Descriptions of places that no longer exist.
Sevastopol, a small settlement in a narrow coulee at the upstream end of Lake Pepin, began as a convenient place to build taverns for lumbermen in the area. The village was platted in 1857 by three men who didn't live there: John Elder, Hugh Adams, and GJ Richards. They probably snatched the name from a play called
Maybe a couple of these guys were named Jim, too Jimtown, located near Illinois City, was so named because a lot of guys named Jim lived there (or so the story goes). Most of the men, regardless of their name, worked at a nearby coal mine. It was a tough place full of
Bealieu House, Crow Wing State Park Crow Wing village was located along the Mississippi River at the mouth of the Crow Wing River. For centuries, the Ojibwe and Dakota Indians frequented the area for its abundant game. The village eventually grew into the primary commercial center for central Minnesota by the mid-1800s. Crow Wing began as a post for the fur trade.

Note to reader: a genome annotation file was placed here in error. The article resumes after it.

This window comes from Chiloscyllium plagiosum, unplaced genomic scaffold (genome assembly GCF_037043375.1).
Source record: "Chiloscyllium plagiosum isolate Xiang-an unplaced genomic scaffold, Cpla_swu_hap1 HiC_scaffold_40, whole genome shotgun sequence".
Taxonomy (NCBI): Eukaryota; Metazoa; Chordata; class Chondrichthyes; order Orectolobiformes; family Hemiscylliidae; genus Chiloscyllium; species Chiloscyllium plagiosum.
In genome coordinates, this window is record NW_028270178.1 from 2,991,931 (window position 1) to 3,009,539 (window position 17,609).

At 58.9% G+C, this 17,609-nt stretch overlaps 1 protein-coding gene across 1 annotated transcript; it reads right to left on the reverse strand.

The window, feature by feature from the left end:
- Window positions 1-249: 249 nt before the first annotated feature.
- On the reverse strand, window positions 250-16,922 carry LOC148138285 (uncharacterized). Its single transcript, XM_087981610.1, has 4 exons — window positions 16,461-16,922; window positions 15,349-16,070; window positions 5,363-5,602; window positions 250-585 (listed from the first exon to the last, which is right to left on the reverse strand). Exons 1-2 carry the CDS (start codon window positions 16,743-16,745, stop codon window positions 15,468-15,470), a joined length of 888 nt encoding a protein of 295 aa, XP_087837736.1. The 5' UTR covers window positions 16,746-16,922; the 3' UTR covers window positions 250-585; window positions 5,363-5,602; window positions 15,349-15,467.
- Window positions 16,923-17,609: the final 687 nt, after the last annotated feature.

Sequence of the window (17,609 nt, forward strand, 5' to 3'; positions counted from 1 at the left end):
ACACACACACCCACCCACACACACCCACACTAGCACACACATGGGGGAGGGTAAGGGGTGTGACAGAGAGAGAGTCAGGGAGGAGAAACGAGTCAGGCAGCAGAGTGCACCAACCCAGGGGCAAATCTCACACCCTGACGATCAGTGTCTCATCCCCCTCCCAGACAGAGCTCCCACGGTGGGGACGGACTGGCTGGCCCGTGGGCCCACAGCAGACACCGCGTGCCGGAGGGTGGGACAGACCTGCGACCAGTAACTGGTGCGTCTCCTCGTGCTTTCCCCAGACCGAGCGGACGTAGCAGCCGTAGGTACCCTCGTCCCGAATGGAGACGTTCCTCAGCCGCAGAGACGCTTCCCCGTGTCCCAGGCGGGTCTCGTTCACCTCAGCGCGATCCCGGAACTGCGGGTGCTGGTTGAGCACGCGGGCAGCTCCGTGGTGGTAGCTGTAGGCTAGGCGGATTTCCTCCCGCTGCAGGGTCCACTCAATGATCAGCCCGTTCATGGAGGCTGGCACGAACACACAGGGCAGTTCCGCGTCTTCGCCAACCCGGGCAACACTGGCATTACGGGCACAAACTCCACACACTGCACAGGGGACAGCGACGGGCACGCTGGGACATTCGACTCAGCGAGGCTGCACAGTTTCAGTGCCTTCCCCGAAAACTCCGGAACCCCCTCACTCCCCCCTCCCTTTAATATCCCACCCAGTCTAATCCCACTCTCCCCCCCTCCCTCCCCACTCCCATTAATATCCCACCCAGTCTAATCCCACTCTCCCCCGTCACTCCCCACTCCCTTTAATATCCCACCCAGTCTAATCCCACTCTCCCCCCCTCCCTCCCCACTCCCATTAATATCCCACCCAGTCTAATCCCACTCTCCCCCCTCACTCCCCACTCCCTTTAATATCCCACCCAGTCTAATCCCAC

Once upon a time, a village named Sinipi was here The flat path along the backwaters at today's Fenley State Recreation Area was originally one of the main streets for the town of Sinnippi (a word that apparently means "lead ore" in an unspecified Native American language). The town was settled in 1831 by
History Vacation home on Geneva Island Founded in 1836 by Dr. Eli Reynolds and Harvey Gillett about three miles upriver from Muscatine, the village of Geneva was very nearly the county seat of Muscatine County. It was, in fact, designated as such by the Wisconsin Territorial legislature in 1837, but the bill was